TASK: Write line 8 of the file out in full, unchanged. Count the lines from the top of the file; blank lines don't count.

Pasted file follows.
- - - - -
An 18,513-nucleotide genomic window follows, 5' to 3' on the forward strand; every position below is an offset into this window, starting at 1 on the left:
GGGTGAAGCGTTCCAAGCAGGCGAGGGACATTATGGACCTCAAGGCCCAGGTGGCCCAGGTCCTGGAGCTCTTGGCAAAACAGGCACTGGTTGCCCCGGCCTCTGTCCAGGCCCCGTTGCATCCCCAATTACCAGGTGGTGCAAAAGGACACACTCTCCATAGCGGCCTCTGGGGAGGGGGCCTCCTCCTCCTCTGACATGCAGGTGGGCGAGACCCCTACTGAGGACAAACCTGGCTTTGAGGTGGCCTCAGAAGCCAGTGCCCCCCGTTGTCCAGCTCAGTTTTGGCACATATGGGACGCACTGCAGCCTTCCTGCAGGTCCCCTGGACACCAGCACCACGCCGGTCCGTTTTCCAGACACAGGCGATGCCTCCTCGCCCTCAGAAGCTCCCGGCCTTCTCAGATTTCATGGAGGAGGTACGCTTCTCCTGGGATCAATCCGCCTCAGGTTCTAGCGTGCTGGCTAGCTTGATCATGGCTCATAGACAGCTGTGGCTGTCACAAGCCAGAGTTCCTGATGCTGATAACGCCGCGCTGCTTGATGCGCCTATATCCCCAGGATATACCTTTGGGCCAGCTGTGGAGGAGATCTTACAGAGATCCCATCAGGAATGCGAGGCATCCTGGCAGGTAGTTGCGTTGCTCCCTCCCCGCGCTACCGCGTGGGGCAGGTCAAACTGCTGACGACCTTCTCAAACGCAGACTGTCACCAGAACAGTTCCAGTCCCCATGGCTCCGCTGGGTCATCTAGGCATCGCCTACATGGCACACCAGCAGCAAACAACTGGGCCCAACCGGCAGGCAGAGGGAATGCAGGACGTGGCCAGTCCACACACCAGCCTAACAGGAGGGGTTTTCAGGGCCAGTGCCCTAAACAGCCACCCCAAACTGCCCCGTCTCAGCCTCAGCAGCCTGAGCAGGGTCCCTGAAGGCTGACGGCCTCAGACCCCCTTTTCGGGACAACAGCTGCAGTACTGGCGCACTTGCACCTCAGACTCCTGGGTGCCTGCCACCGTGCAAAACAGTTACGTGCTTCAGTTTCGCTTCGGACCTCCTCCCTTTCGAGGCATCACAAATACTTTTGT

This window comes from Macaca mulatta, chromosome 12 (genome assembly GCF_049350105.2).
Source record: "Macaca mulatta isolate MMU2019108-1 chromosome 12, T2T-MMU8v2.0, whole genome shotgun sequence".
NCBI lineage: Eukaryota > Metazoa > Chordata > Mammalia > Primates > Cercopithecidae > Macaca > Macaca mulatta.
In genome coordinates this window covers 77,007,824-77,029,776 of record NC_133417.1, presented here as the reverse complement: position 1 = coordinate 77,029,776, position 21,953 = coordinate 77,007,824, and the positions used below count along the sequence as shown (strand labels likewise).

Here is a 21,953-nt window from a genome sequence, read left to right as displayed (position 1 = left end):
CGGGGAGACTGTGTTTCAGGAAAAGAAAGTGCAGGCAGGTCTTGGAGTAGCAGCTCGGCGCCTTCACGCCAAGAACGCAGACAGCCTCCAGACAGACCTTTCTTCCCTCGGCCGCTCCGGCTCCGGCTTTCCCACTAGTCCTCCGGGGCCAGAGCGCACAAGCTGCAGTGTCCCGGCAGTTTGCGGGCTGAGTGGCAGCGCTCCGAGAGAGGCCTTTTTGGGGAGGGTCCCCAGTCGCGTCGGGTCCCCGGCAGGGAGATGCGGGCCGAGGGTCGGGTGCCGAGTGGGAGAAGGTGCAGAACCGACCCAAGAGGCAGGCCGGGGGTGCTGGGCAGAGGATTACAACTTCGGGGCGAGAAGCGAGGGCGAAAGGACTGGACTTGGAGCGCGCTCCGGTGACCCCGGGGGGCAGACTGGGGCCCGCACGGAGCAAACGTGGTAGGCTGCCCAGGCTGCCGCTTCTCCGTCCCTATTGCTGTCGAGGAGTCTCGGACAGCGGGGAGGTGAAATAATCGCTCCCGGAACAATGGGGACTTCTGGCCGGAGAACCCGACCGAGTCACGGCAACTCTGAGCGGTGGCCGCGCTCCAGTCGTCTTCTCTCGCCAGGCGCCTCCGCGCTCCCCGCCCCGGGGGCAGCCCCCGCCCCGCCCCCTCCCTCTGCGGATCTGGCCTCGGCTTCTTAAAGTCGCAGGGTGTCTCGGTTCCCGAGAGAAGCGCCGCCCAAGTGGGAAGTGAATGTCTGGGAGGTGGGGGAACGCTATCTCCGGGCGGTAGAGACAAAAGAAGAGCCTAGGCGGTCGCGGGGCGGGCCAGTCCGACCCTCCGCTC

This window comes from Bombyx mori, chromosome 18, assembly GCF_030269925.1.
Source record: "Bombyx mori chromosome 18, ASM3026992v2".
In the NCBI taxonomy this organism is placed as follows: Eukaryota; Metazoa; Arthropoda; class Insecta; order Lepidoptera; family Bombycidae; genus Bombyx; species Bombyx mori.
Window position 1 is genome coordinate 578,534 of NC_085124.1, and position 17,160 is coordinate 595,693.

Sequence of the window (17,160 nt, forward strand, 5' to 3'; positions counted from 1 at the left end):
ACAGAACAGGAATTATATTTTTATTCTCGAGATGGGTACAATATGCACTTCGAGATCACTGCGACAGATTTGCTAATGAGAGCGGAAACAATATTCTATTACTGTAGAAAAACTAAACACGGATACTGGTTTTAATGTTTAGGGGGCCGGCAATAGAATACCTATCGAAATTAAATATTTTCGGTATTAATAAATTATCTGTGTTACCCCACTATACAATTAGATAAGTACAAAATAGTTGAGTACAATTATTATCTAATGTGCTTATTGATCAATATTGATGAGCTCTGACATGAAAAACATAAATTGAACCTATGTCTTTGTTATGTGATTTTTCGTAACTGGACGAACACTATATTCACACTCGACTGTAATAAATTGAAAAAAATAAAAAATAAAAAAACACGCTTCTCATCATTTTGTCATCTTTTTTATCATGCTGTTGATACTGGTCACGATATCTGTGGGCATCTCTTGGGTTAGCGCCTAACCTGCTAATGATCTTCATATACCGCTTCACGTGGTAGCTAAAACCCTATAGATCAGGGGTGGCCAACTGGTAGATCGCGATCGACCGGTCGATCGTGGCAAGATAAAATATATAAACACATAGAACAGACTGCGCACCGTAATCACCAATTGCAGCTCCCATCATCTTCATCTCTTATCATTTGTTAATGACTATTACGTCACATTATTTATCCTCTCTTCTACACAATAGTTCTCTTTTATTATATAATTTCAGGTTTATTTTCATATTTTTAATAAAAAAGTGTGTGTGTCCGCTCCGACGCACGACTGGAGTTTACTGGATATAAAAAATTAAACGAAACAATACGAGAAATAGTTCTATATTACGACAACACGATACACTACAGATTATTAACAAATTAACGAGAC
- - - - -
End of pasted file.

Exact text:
CGGGGAGACTGTGTTTCAGGAAAAGAAAGTGCAGGCAGGTCTTGGAGTAGCAGCTCGGCGCCTTCACGCCAAGAACGCAGACAGCCTCCAGACAGACCTTTCTTCCCTCGGCCGCTCCGGCTCCGGCTTTCCCACTAGTCCTCCGGGGCCAGAGCGCACAAGCTGCAGTGTCCCGGCAGTTTGCGGGCTGAGTGGCAGCGCTCCGAGAGAGGCCTTTTTGGGGAGGGTCCCCAGTCGCGTCGGGTCCCCGGCAGGGAGATGCGGGCCGAGGGTCGGGTGCCGAGTGGGAGAAGGTGCAGAACCGACCCAAGAGGCAGGCCGGGGGTGCTGGGCAGAGGATTACAACTTCGGGGCGAGAAGCGAGGGCGAAAGGACTGGACTTGGAGCGCGCTCCGGTGACCCCGGGGGGCAGACTGGGGCCCGCACGGAGCAAACGTGGTAGGCTGCCCAGGCTGCCGCTTCTCCGTCCCTATTGCTGTCGAGGAGTCTCGGACAGCGGGGAGGTGAAATAATCGCTCCCGGAACAATGGGGACTTCTGGCCGGAGAACCCGACCGAGTCACGGCAACTCTGAGCGGTGGCCGCGCTCCAGTCGTCTTCTCTCGCCAGGCGCCTCCGCGCTCCCCGCCCCGGGGGCAGCCCCCGCCCCGCCCCCTCCCTCTGCGGATCTGGCCTCGGCTTCTTAAAGTCGCAGGGTGTCTCGGTTCCCGAGAGAAGCGCCGCCCAAGTGGGAAGTGAATGTCTGGGAGGTGGGGGAACGCTATCTCCGGGCGGTAGAGACAAAAGAAGAGCCTAGGCGGTCGCGGGGCGGGCCAGTCCGACCCTCCGCTC